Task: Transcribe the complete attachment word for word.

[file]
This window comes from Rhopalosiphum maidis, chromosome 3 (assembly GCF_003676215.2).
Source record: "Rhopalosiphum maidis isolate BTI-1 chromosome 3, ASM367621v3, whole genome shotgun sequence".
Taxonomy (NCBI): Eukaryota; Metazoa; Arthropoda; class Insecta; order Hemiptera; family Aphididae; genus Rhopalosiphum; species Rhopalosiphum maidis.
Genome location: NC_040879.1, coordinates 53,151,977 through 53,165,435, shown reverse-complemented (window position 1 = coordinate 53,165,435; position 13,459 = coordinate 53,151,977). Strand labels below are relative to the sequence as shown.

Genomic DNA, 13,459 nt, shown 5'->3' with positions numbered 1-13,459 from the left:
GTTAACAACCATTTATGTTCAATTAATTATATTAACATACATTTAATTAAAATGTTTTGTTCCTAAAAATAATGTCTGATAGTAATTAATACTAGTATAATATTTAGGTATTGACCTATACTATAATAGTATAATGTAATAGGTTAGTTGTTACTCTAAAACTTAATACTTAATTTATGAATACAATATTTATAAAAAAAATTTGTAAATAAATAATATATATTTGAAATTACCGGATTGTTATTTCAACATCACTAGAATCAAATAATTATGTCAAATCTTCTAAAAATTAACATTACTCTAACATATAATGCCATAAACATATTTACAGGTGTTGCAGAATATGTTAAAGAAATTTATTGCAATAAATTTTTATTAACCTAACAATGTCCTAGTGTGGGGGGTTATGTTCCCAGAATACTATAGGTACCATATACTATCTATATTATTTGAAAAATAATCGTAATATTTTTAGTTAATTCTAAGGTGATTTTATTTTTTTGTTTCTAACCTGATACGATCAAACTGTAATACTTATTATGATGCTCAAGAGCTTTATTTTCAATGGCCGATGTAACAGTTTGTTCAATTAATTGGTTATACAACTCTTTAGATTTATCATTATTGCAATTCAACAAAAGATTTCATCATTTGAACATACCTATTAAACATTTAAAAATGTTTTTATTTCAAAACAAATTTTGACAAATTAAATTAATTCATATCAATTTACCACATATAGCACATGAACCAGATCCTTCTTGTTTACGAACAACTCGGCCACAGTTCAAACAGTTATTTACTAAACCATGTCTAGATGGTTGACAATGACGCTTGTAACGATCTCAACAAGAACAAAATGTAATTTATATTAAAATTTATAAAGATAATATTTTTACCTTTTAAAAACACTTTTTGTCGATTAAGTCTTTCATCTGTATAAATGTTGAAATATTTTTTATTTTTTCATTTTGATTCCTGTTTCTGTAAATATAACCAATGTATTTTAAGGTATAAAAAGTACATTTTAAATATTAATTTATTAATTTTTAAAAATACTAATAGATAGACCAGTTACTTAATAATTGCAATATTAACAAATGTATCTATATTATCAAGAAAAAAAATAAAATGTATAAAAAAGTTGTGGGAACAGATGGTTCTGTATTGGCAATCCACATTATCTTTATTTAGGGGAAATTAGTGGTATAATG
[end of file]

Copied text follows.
This window comes from Rhopalosiphum maidis, chromosome 3 (assembly GCF_003676215.2).
Source record: "Rhopalosiphum maidis isolate BTI-1 chromosome 3, ASM367621v3, whole genome shotgun sequence".
Taxonomy (NCBI): Eukaryota; Metazoa; Arthropoda; class Insecta; order Hemiptera; family Aphididae; genus Rhopalosiphum; species Rhopalosiphum maidis.
Genome location: NC_040879.1, coordinates 53,151,977 through 53,165,435, shown reverse-complemented (window position 1 = coordinate 53,165,435; position 13,459 = coordinate 53,151,977). Strand labels below are relative to the sequence as shown.

Genomic DNA, 13,459 nt, shown 5'->3' with positions numbered 1-13,459 from the left:
GTTAACAACCATTTATGTTCAATTAATTATATTAACATACATTTAATTAAAATGTTTTGTTCCTAAAAATAATGTCTGATAGTAATTAATACTAGTATAATATTTAGGTATTGACCTATACTATAATAGTATAATGTAATAGGTTAGTTGTTACTCTAAAACTTAATACTTAATTTATGAATACAATATTTATAAAAAAAATTTGTAAATAAATAATATATATTTGAAATTACCGGATTGTTATTTCAACATCACTAGAATCAAATAATTATGTCAAATCTTCTAAAAATTAACATTACTCTAACATATAATGCCATAAACATATTTACAGGTGTTGCAGAATATGTTAAAGAAATTTATTGCAATAAATTTTTATTAACCTAACAATGTCCTAGTGTGGGGGGTTATGTTCCCAGAATACTATAGGTACCATATACTATCTATATTATTTGAAAAATAATCGTAATATTTTTAGTTAATTCTAAGGTGATTTTATTTTTTTGTTTCTAACCTGATACGATCAAACTGTAATACTTATTATGATGCTCAAGAGCTTTATTTTCAATGGCCGATGTAACAGTTTGTTCAATTAATTGGTTATACAACTCTTTAGATTTATCATTATTGCAATTCAACAAAAGATTTCATCATTTGAACATACCTATTAAACATTTAAAAATGTTTTTATTTCAAAACAAATTTTGACAAATTAAATTAATTCATATCAATTTACCACATATAGCACATGAACCAGATCCTTCTTGTTTACGAACAACTCGGCCACAGTTCAAACAGTTATTTACTAAACCATGTCTAGATGGTTGACAATGACGCTTGTAACGATCTCAACAAGAACAAAATGTAATTTATATTAAAATTTATAAAGATAATATTTTTACCTTTTAAAAACACTTTTTGTCGATTAAGTCTTTCATCTGTATAAATGTTGAAATATTTTTTATTTTTTCATTTTGATTCCTGTTTCTGTAAATATAACCAATGTATTTTAAGGTATAAAAAGTACATTTTAAATATTAATTTATTAATTTTTAAAAATACTAATAGATAGACCAGTTACTTAATAATTGCAATATTAACAAATGTATCTATATTATCAAGAAAAAAAATAAAATGTATAAAAAAGTTGTGGGAACAGATGGTTCTGTATTGGCAATCCACATTATCTTTATTTAGGGGAAATTAGTGGTATAATG